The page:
The case against periodic tenancies

The case against periodic tenancies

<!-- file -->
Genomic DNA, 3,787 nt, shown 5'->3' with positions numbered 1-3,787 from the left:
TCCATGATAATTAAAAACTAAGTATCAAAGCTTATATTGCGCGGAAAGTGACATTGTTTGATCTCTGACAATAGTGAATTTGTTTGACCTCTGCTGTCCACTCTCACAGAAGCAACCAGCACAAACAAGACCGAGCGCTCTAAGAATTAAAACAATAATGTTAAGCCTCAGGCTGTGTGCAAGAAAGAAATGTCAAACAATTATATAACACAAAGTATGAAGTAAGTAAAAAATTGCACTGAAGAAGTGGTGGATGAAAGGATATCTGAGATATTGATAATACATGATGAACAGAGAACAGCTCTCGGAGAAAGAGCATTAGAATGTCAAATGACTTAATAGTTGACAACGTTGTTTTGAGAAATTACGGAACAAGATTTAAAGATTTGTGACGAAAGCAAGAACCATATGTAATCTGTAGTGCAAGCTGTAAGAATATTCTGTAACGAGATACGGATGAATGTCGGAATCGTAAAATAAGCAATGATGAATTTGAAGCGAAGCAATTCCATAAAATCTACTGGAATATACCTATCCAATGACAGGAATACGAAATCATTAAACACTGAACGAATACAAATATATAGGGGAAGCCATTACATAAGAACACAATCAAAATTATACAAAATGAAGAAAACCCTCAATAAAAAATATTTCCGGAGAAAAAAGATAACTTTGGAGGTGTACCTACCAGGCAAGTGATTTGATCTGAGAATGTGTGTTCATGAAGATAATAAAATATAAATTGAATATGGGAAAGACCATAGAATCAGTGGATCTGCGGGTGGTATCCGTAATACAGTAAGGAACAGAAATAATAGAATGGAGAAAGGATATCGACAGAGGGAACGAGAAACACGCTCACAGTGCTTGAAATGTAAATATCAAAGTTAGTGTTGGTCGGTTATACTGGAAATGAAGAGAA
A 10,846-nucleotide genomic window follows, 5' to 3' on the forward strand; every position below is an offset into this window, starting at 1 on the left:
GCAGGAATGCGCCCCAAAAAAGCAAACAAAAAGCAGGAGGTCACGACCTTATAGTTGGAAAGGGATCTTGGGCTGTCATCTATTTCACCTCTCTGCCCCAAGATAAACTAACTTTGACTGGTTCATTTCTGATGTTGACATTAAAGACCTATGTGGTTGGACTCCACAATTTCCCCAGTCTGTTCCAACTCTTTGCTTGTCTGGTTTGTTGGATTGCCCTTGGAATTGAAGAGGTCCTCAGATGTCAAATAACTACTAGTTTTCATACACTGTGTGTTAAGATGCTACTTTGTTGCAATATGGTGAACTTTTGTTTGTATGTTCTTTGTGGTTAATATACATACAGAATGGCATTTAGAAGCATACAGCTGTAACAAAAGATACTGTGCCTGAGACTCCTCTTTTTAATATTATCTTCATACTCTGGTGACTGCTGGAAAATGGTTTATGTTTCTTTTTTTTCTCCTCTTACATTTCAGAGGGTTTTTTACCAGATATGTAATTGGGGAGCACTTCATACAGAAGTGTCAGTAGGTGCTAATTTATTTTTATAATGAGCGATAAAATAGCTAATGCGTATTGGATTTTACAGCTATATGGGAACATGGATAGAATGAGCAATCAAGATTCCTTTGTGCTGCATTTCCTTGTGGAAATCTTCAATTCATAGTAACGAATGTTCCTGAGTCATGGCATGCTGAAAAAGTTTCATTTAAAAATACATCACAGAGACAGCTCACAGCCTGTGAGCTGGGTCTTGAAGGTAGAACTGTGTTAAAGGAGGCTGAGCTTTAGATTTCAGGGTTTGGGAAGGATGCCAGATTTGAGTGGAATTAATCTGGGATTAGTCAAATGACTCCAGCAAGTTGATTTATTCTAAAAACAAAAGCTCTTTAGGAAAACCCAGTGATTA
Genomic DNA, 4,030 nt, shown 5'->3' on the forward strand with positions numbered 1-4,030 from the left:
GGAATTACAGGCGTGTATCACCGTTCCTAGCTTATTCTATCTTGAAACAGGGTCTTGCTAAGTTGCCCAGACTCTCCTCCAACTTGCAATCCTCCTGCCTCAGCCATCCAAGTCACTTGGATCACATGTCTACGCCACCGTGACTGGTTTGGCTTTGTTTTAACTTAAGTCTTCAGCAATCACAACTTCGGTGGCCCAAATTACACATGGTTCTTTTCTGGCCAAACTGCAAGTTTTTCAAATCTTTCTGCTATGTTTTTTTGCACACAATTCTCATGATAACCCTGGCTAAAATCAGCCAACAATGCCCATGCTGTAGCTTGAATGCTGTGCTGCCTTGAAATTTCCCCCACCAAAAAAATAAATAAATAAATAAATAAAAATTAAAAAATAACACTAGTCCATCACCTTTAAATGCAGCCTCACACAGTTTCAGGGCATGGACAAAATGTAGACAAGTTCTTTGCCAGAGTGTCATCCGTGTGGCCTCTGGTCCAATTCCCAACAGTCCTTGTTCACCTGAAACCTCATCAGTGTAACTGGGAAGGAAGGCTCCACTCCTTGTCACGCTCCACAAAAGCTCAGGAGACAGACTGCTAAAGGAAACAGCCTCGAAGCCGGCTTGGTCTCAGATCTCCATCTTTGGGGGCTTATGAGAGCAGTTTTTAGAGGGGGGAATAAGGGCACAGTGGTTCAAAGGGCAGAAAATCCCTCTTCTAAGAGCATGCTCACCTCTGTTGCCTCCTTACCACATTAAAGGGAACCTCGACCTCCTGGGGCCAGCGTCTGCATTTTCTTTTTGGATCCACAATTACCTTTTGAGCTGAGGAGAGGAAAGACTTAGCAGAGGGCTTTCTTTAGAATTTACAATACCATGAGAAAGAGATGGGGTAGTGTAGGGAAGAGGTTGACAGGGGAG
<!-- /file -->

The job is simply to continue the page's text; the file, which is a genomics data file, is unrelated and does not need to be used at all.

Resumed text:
Periodic tenancies are those that have expired, but without the landlord or tenant forcing the other party’s hand. As such, periodics continue on rolling monthly contracts, and are therefore perpetually in their last month. In some rare cases, for example when a tenant has been in situ for a very long time and knows the landlord well, this can work. However, most periodic tenancies are actually ones that neither party benefits from. Neither party has security, neither can trust the other, nor does it do anything for the tenant/landlord relationship, which stagnates with each passing month. Let’s look at what it’s like to be a landlord in this situation. It’s November 2015 and you are missing out on your right to deduct mortgage interest from your rental income. What doesn’t help is the fact that your mortgage interest is about to rise (if you haven’t remortgaged, now is the time!). You’ve told your agent, twice now, to “just leave it running month by month” so the rent is the same as it was two years ago. Just how much could this relaxed approach be costing you, now andin the months to come? Furthermore, your tenants are worried. They have not been contacted by you to renew their tenancy and are therefore concerned you will evict them. They makes the first move – they will move in with their parents over Christmas and New Year, and start looking for a new place in January. They move out. You’ve lost your rent, you’re looking at a void period for at least a month, and your mortgage still needs to be paid (not to mention Christmas shopping). It’s a worst case scenario but it’s entirely plausible. The best way forward is to pre-empt these issues and sign your tenant up to a fixed rate renewal, at least until the end of March 2016. Both parties benefit from security, both can budget accordingly, and Christmas isn’t cancelled. Periodic tenancies require less work, but don’t secure your immediate future. Business naturally slows near the end of the year, but that doesn’t mean you should run the risk of it stopping altogether. If you have any periodic tenancies, please contact your agent today to discuss renewing the tenancy into the New Year.